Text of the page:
Thus far, I think I've explained how the tradition stayed alive into Soviet times. From reading about the breweries it's clear that in the Soviet period many of the home brewers expanded their operations beyond simple home brewing, and started producing beer for sale. This would be for occasions like weddings, funerals, and for state officials. It's not clear whether this was entirely legal (surely it must have counted as private enterprise), but it seems to have been tacitly accepted, as Lithuanians were saying.
Why does Lithuania have such a great beer culture?
Traditional homebrewing methods do not scale well. They are highly labour-intensive, and the equipment used is not designed for scale.
Under the Soviet system, it was impossible to purchase equipment, or to get expertise from abroad, so these home brewers were pretty much left to their own devices. It's clear that they started improvising, making their own equipment and changing brewing methods in order to scale up. In so doing, they basically modernized Lithuanian home brewing culture into a new beer culture different from all others, since it developed in total isolation.
This process began under the Soviets, and then when independence and the market economy arrived in 1991, it exploded. Within a few years Lithuania had over 200 breweries. That's a truly astounding figure. The British were recently delighted to pass 1000 breweries, but to achieve a similar figure for breweries per capita as mid-90s Lithuania they'll have to go well over 3500 breweries.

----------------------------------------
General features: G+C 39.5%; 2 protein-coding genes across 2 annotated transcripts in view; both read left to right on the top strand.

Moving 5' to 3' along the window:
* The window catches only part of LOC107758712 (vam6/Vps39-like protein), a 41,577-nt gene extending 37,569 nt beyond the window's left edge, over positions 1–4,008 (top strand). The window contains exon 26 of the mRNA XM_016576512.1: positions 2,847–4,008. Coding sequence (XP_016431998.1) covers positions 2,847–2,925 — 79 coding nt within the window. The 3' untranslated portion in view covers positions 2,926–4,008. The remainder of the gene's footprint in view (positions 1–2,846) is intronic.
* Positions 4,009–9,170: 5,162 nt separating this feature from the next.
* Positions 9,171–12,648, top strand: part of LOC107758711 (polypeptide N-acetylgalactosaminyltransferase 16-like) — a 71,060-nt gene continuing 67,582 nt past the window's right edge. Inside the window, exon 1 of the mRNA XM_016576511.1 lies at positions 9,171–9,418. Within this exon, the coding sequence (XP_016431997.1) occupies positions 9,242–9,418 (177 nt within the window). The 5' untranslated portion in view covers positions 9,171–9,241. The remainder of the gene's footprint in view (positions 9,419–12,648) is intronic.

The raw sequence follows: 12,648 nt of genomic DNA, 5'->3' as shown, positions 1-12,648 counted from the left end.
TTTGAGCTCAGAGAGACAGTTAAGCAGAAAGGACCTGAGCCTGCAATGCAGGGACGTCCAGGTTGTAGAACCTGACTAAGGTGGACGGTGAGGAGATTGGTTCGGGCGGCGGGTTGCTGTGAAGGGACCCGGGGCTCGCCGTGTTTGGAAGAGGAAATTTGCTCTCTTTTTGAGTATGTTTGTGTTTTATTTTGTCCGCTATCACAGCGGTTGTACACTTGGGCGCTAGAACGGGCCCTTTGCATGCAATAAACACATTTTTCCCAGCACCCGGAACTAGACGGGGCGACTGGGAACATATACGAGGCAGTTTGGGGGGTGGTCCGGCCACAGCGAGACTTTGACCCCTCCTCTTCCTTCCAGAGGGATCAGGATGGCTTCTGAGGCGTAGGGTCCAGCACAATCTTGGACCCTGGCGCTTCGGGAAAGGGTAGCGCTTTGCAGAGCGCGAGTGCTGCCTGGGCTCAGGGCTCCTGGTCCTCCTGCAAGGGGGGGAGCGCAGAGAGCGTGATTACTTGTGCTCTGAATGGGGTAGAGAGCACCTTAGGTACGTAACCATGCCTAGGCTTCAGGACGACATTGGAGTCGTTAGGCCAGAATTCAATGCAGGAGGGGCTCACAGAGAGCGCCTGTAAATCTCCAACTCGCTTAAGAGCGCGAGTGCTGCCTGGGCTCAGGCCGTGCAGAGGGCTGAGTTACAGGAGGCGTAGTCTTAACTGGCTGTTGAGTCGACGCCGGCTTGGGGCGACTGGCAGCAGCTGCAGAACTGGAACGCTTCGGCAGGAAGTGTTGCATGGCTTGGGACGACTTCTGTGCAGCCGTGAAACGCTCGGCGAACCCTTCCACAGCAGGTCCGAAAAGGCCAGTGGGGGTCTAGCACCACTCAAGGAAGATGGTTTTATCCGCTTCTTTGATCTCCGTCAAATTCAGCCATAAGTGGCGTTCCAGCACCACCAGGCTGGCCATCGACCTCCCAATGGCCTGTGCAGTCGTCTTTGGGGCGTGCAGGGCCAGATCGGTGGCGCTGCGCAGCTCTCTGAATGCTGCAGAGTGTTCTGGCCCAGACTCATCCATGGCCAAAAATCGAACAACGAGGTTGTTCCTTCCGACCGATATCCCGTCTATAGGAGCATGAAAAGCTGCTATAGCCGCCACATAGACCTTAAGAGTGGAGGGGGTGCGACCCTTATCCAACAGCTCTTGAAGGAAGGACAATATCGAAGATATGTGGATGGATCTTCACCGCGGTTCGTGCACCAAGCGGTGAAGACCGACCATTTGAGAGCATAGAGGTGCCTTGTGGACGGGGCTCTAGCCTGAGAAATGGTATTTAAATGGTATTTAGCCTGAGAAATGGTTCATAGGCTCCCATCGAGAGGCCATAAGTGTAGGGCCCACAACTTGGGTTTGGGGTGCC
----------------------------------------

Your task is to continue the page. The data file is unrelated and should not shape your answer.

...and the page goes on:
Of course, as with other early craft brewing booms, most of these breweries have since disappeared, and this is an important development. It means that the breweries with the lowest quality and biggest consistency problems have been weeded out, so what remains is the best and most successful breweries. The Davra, Rinkuškiai, Joalda, Jovaru Alus, Su Puta, and Piniavos breweries at least are among the breweries that were started just after independence, arising directly out of the home brewing tradition.
Suddenly it doesn't seem so strange that Lithuania should have a unique beer culture.
[The post above has been republished with permission of Lars Marius Garshol from his blog http://www.garshol.priv.no/blog/256.html]